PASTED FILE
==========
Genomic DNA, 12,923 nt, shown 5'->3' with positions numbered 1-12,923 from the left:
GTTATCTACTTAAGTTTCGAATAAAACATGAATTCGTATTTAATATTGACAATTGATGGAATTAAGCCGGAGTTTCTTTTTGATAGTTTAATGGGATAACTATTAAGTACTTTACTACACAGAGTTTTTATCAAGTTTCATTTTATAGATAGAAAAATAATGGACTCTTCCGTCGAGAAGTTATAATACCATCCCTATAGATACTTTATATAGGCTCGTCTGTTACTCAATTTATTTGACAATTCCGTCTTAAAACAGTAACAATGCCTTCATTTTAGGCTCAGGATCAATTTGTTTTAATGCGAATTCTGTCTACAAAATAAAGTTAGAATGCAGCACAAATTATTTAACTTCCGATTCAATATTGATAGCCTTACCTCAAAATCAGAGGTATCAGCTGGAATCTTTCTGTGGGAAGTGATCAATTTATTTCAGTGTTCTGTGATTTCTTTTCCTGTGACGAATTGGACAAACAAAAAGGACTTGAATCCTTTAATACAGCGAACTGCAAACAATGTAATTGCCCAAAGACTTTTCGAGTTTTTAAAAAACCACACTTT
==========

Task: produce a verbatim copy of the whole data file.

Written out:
Genomic DNA, 12,923 nt, shown 5'->3' with positions numbered 1-12,923 from the left:
GTTATCTACTTAAGTTTCGAATAAAACATGAATTCGTATTTAATATTGACAATTGATGGAATTAAGCCGGAGTTTCTTTTTGATAGTTTAATGGGATAACTATTAAGTACTTTACTACACAGAGTTTTTATCAAGTTTCATTTTATAGATAGAAAAATAATGGACTCTTCCGTCGAGAAGTTATAATACCATCCCTATAGATACTTTATATAGGCTCGTCTGTTACTCAATTTATTTGACAATTCCGTCTTAAAACAGTAACAATGCCTTCATTTTAGGCTCAGGATCAATTTGTTTTAATGCGAATTCTGTCTACAAAATAAAGTTAGAATGCAGCACAAATTATTTAACTTCCGATTCAATATTGATAGCCTTACCTCAAAATCAGAGGTATCAGCTGGAATCTTTCTGTGGGAAGTGATCAATTTATTTCAGTGTTCTGTGATTTCTTTTCCTGTGACGAATTGGACAAACAAAAAGGACTTGAATCCTTTAATACAGCGAACTGCAAACAATGTAATTGCCCAAAGACTTTTCGAGTTTTTAAAAAACCACACTTT